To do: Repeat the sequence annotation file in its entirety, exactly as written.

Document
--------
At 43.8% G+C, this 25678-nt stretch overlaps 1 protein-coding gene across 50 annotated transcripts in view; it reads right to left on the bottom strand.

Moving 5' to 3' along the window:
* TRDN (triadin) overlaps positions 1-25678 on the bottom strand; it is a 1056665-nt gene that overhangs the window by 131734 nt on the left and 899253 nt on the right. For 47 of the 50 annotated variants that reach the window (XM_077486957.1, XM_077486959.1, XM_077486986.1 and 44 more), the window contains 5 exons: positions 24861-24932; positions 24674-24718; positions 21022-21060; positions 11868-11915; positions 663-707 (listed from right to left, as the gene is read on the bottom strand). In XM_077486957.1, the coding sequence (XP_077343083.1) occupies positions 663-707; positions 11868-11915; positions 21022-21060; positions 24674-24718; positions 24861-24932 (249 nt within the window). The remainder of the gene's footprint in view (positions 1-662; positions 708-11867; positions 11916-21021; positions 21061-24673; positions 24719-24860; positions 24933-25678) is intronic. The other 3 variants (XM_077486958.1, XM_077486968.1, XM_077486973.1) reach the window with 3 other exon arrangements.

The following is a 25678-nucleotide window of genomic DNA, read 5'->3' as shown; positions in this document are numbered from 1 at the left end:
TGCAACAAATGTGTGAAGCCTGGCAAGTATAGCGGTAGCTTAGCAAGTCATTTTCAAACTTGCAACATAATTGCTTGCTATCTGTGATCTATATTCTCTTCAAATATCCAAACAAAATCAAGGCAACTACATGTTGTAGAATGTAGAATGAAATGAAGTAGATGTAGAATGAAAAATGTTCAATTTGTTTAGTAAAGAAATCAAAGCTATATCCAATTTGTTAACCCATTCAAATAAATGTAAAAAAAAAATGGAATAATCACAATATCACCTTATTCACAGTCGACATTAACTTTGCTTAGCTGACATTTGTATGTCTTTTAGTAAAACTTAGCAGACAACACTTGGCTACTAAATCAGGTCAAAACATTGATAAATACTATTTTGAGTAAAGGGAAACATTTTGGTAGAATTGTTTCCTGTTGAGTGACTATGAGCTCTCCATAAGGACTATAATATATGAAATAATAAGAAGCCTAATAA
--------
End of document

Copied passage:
At 43.8% G+C, this 25678-nt stretch overlaps 1 protein-coding gene across 50 annotated transcripts in view; it reads right to left on the bottom strand.

Moving 5' to 3' along the window:
* TRDN (triadin) overlaps positions 1-25678 on the bottom strand; it is a 1056665-nt gene that overhangs the window by 131734 nt on the left and 899253 nt on the right. For 47 of the 50 annotated variants that reach the window (XM_077486957.1, XM_077486959.1, XM_077486986.1 and 44 more), the window contains 5 exons: positions 24861-24932; positions 24674-24718; positions 21022-21060; positions 11868-11915; positions 663-707 (listed from right to left, as the gene is read on the bottom strand). In XM_077486957.1, the coding sequence (XP_077343083.1) occupies positions 663-707; positions 11868-11915; positions 21022-21060; positions 24674-24718; positions 24861-24932 (249 nt within the window). The remainder of the gene's footprint in view (positions 1-662; positions 708-11867; positions 11916-21021; positions 21061-24673; positions 24719-24860; positions 24933-25678) is intronic. The other 3 variants (XM_077486958.1, XM_077486968.1, XM_077486973.1) reach the window with 3 other exon arrangements.

The following is a 25678-nucleotide window of genomic DNA, read 5'->3' as shown; positions in this document are numbered from 1 at the left end:
TGCAACAAATGTGTGAAGCCTGGCAAGTATAGCGGTAGCTTAGCAAGTCATTTTCAAACTTGCAACATAATTGCTTGCTATCTGTGATCTATATTCTCTTCAAATATCCAAACAAAATCAAGGCAACTACATGTTGTAGAATGTAGAATGAAATGAAGTAGATGTAGAATGAAAAATGTTCAATTTGTTTAGTAAAGAAATCAAAGCTATATCCAATTTGTTAACCCATTCAAATAAATGTAAAAAAAAAATGGAATAATCACAATATCACCTTATTCACAGTCGACATTAACTTTGCTTAGCTGACATTTGTATGTCTTTTAGTAAAACTTAGCAGACAACACTTGGCTACTAAATCAGGTCAAAACATTGATAAATACTATTTTGAGTAAAGGGAAACATTTTGGTAGAATTGTTTCCTGTTGAGTGACTATGAGCTCTCCATAAGGACTATAATATATGAAATAATAAGAAGCCTAATAA